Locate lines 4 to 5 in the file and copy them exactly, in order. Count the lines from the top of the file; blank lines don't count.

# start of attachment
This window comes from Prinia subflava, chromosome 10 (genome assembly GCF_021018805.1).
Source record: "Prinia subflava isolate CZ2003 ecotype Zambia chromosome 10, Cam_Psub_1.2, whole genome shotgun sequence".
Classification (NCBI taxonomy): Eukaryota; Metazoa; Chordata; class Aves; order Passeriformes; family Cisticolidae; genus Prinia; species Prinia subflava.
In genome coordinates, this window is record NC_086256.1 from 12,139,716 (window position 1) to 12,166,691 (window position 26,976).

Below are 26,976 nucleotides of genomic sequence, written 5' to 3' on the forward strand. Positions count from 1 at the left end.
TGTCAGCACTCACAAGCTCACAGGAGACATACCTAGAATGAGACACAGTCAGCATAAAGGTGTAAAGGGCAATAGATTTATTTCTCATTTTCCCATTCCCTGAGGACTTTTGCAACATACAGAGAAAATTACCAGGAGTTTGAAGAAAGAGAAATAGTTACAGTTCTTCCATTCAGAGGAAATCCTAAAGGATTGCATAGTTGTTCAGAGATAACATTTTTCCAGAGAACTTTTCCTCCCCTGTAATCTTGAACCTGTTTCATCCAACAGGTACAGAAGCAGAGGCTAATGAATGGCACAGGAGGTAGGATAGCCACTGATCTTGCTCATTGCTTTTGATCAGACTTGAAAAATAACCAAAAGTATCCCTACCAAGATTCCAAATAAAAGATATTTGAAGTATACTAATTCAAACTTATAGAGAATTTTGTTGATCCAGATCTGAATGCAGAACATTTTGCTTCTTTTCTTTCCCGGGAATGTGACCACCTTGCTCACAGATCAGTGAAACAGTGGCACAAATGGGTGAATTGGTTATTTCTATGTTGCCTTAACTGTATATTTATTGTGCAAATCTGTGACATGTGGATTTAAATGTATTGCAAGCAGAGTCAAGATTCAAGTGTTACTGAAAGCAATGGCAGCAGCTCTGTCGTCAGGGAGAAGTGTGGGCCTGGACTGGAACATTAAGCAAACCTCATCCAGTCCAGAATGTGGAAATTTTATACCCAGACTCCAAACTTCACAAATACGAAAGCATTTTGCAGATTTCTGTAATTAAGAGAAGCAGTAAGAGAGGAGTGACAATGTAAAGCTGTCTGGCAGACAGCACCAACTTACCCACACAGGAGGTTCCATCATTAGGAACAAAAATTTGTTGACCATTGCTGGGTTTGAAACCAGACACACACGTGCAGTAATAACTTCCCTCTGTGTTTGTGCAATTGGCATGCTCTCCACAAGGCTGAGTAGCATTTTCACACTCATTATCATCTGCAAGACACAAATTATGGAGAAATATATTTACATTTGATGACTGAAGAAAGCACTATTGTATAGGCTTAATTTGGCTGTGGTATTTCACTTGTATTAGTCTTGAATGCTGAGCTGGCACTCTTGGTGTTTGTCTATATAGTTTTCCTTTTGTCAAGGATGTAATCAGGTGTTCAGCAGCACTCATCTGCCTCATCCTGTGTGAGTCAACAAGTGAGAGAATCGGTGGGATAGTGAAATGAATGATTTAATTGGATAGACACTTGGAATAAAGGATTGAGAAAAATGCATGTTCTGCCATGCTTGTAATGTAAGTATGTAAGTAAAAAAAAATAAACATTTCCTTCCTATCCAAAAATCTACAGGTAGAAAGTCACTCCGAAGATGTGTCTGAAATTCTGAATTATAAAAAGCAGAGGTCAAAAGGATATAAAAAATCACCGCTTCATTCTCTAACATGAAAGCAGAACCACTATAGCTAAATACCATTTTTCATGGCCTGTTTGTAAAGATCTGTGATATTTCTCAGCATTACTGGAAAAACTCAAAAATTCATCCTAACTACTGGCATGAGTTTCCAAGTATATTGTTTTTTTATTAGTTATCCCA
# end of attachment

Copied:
In genome coordinates, this window is record NC_086256.1 from 12,139,716 (window position 1) to 12,166,691 (window position 26,976).

Below are 26,976 nucleotides of genomic sequence, written 5' to 3' on the forward strand. Positions count from 1 at the left end.